Flashcards in ToB 20 Blood Cells and Haematopoiesis Deck (53)
What is the life span of a Red blood cell?
~ 120 days
What is the lifespan of a platelet?
~ 10 days
What is the lifespan of a neutrophil?
~ 2-4 days
What is the lifespan of a lymphocyte?
Between 1 day - years
Where are RBC's, platelets and most WBC's produced?
What organ removes blood cells from the circulation?
Name the 5 main (flat) bones which contain red bone marrow:
Red bone marrow has approximately what percentage of fat?
What is the name of the cell from which all blood cells are derived?
Multipotential haematopoetic stem cell
What are the 4 types of granular cells?
What is the difference between a monocyte and a macrophage?
Monocytes are the precursor of macrophages, and are present in the blood stream, while macrophages are present in the ECF
What are the 5 main functions of RBC's?
1- Carry oxygen to tissues
2- Maintain Hb in its reduced state
3- Carry Hb
4- Maintain osmotic equilibrium
5- Generate ATP
Why can't RBC's create protein?
No nucleus = no DNA = no mRNA = no protein
Why is it important that RBC's are biconcave?
1- Maximise SA:vol ratio, for quicker diffusion of O2 and CO2
2- Increase flexibility for passage through microcirculation
What is the diameter of a RBC?
What are the 2 configurations of a RBC?
Oxyhaemoglobin = R state (relaxed)
Deoxyhaemoglobin = T state (tight)
How would a decrease in pH affect the configuration of a RBC?
Promote T state = Deoxyhaemoglobin (Bohr shift)
How would a decrease in temperature affect the configuration of a RBC?
Promote R state = Oxyhaemoglobin
Describe the shape of the oxygen-dissociation curve:
What happens to the oxygen dissociation curve during the Bohr effect?
Curve shifts to the right
What is the Bohr effect?
When specific environmental changes: Decrease in pH, increase in CO2 and temp, affect the oxygen-binding affinity of RBC's, and promote the formation of deoxyhaemoglobin
Which globin genes predominate in an adult?
alpha and beta globins
Which globin genes predominate in a foetus?
alpha and gamma globins
When does the switch from gamma globin to beta globin occur?
~ 3-6 months after birth
Name the 2 main metabolic pathways in RBC's:
1- Embden Meyerhof pathway
2- Pentose Phosphate pathway
Which metabolic pathway allows RBC's to generate ATP?
Embden Meyerhof pathway
The Embden Meyerhof pathway metabolises Glucose to what?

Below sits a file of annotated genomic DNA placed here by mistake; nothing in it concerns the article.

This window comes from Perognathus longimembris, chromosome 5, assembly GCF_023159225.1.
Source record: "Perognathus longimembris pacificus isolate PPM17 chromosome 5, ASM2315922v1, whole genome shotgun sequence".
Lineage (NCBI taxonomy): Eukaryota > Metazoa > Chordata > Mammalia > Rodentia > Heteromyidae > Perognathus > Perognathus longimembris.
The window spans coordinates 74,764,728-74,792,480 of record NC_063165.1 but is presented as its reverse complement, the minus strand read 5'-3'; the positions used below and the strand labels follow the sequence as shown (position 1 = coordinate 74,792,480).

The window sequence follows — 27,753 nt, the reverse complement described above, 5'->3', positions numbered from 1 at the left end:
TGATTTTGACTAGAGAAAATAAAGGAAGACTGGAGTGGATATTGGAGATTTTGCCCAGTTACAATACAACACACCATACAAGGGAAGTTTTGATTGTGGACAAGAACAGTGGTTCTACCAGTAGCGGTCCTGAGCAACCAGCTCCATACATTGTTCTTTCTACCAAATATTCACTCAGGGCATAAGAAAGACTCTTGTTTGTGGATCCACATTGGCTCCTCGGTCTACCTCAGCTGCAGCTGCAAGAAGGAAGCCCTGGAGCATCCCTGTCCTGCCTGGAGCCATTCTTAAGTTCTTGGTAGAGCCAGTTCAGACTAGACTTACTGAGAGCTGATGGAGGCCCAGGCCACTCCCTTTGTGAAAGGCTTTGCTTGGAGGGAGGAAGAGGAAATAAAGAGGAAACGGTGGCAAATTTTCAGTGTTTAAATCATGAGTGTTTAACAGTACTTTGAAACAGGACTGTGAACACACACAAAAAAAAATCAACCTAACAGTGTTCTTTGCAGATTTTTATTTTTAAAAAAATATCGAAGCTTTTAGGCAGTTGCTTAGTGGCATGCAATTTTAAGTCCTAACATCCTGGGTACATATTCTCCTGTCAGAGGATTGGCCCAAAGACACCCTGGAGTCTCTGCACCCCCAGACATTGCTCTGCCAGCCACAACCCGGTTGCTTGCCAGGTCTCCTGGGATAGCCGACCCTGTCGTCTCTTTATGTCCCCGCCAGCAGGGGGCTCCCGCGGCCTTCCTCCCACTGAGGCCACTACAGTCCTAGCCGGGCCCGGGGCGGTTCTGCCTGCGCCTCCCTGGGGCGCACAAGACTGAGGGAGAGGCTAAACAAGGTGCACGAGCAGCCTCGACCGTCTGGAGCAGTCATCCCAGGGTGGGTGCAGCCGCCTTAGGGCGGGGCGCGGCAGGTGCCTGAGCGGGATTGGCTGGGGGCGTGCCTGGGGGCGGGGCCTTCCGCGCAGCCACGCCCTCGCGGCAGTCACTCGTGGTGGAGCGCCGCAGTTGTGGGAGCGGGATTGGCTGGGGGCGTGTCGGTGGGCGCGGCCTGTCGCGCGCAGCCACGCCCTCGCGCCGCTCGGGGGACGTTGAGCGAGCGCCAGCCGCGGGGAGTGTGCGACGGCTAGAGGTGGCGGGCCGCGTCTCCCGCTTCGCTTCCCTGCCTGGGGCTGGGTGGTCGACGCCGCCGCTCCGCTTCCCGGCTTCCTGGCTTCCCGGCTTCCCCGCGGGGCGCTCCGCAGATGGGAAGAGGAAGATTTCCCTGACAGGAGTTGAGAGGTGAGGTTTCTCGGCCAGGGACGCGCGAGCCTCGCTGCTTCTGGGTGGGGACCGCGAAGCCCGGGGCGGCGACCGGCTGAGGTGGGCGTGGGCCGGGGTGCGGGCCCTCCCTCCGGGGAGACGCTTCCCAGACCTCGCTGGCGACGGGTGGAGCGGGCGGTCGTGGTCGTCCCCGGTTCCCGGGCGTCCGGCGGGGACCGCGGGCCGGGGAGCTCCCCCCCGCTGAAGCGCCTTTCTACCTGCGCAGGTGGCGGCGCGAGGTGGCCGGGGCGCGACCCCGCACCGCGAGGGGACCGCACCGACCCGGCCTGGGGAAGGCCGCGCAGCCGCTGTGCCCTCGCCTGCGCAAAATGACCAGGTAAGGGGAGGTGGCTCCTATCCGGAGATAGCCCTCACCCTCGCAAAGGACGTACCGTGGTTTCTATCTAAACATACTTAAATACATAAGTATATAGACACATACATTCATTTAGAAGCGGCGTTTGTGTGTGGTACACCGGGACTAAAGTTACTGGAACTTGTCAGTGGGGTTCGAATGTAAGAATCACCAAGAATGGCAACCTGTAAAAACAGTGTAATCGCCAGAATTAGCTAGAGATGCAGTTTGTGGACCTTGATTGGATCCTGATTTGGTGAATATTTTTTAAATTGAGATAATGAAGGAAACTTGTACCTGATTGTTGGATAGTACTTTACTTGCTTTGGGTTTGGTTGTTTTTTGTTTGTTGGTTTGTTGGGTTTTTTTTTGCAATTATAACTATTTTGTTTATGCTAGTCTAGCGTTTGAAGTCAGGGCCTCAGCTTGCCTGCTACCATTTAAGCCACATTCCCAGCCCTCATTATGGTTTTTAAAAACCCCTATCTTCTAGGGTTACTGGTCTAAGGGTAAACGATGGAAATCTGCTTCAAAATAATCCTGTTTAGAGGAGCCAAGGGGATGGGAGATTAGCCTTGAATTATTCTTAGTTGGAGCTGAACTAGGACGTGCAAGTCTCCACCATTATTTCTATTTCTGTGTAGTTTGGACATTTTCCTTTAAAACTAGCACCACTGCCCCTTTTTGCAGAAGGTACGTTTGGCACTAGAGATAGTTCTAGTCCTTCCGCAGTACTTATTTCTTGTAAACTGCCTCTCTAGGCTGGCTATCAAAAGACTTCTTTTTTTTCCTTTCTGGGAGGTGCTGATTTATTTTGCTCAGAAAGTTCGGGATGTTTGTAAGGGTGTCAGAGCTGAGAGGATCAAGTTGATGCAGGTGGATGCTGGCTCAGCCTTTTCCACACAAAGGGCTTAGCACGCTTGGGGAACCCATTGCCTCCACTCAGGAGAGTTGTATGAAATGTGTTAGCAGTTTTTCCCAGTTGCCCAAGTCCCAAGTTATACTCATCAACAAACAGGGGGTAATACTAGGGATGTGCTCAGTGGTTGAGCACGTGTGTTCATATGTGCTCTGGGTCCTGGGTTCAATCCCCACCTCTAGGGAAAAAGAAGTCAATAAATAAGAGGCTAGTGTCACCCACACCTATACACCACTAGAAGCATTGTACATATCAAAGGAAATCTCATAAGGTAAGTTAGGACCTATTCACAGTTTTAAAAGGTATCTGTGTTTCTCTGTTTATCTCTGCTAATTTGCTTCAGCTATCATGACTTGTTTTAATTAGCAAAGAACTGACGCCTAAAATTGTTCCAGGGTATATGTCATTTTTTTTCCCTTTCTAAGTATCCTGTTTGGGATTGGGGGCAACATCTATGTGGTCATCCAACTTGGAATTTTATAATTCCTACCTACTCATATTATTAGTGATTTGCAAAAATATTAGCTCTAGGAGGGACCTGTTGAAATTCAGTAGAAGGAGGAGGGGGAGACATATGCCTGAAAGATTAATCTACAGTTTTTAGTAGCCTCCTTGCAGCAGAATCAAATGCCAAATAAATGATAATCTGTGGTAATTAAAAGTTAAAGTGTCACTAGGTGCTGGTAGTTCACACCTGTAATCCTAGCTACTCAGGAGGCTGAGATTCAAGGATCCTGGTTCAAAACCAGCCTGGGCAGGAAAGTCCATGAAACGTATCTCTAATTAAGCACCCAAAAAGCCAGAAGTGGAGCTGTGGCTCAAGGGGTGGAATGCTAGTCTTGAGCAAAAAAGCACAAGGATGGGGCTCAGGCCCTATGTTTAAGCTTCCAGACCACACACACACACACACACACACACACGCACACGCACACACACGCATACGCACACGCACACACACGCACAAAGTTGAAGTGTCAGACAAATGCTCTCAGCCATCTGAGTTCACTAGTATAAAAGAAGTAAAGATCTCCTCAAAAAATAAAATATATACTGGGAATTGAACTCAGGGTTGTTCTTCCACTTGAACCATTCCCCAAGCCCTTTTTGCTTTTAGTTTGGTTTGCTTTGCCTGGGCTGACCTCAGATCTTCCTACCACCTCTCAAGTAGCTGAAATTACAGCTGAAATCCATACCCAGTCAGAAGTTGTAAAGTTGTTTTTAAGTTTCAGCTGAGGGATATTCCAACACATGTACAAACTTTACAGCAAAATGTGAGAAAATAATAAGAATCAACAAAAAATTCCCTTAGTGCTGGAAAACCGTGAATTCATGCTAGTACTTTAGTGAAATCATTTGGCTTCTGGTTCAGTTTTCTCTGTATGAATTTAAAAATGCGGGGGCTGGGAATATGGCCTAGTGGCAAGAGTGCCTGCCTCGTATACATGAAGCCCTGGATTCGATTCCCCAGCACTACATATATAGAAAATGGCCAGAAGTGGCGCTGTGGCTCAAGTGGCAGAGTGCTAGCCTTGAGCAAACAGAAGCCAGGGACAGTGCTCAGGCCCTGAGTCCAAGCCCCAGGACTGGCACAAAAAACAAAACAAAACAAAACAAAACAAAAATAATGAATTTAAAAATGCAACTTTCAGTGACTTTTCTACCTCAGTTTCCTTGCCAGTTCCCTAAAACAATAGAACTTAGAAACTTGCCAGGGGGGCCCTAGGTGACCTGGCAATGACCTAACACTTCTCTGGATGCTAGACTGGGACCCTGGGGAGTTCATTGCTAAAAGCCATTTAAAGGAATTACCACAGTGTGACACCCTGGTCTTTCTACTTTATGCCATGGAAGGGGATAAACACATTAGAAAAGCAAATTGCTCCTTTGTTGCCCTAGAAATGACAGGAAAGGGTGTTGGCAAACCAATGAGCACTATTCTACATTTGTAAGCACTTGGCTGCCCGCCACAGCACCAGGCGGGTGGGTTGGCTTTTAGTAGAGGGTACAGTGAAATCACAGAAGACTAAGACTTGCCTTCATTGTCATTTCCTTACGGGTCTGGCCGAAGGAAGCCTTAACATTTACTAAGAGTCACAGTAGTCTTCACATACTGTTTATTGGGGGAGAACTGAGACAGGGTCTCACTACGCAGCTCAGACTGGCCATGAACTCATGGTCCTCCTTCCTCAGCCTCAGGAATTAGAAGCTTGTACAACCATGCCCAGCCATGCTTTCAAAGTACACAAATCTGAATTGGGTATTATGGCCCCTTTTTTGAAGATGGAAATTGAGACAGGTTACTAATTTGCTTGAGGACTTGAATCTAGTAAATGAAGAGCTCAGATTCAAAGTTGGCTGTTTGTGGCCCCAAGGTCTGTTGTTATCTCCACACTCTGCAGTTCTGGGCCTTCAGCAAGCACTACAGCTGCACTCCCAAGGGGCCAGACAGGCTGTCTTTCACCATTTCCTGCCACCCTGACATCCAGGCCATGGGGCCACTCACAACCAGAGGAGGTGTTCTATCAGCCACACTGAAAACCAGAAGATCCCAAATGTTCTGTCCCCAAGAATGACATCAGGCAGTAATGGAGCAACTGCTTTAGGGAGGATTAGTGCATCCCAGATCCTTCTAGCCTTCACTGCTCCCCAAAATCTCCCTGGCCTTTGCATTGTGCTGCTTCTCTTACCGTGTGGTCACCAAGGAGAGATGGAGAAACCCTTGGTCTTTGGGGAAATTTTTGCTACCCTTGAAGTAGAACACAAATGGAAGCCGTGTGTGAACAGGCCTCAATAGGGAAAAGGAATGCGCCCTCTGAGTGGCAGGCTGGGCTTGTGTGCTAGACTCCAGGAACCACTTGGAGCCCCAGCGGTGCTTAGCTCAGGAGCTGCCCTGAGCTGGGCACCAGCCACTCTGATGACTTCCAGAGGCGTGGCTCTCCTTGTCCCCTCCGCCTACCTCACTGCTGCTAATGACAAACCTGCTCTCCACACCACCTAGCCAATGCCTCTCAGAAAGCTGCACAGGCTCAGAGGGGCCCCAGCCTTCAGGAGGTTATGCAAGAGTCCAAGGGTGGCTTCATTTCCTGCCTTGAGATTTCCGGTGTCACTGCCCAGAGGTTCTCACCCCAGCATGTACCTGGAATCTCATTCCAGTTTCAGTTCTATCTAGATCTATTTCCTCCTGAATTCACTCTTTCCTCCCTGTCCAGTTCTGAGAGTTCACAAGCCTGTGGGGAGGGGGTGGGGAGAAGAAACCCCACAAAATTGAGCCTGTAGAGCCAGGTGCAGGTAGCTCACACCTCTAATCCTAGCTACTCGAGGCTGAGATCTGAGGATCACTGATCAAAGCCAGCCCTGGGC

Which metabolic pathway allows RBC's to generate NADPH?
Pentose Phosphate Pathway
The Pentose Phosphate Pathway metabolises Glucose 6-phosphate to what?
Fructose 6-phosphate and
What is the main function of the pentose phosphate pathway in RBC's?
to protect against oxidative damage (via Glutathione)
Cells in which organ detect a fall in pO2, resulting in Erythropoetin release?
Kidney (interstitial peritubular cells)
What is Erythropoetin?
Hormone produced and released from the Kidneys, which stimulates RBC maturation and release in bone marrow
Which hormone controls Erythropoesis, and where is it produced and released from?
Erythropoetin, from the Kidneys
Describe the negative feedback loop of Erythropoetin:
-Kidneys detect fall in pO2
-Kidneys increase production and release of Erthyropoetin
- Erythropoetin increases RBC maturation and release
- Kidneys detect rise in pO2
- Kidneys decrease production of Erthyropoetin
How is an old/damaged RBC broken down and excreted?
- Removed from circulation by spleen,
- Macrophage within Spleen breaks Haem into uncongugated bilirubin
- This converted to conjugated bilirubin in the liver
- Passes through bile duct into s. intestine
- Colonic bacteria deconjugate and convert to urobilinogen
- Absorbed and excreted by kidneys in urine
Tiny fractions of blood cells produced by Megakaryocytes
Which hormone controls platelet production?
In which organ are majority of platelets stored?
What is the main function of platelets?
Formation of blood clot
How do platelets promote blood clot formation?
- Adhesion to connective tissue
- Aggregate together = platelet plug
- Specific phospholipid membrane receptors to activate clotting cascade
What 2 bodies are found within platelets?
1- Dense bodies
2- alpha granules
What do the alpha granules of platelets contain?
What do the dense bodies of platelets contain?
Serotonin, ADP, Catecholamines and Calcium
Neutrophil maturation is controlled (mostly) by which growth factor?
Which growth factor enhances the chemotaxis and phagocytosis time of neutrophils?
Neutrophils contain granules. What is the function of these granules?
Contain enzymes (Defensins, Lyzozymes, Lactoferrin etc) for use when phagocytosing pathogens
Name the 4 main phagocytic cell types contained within the Reticuloendothelial system:
1- Monocytes (circulation)
2- Macrophages (tissue)
3- Kupffer cells (liver)
4- Microglial cells (CNS)
What are the main organs in the Reticuloendothelial system?
Spleen, Liver and Lymph Nodes
Lymph Nodes are mostly found in which 3 locations?
Which granular cell mainly mediate allergic reactions?
Where are T lymphocytes created?
Where do T lymphocytes mature?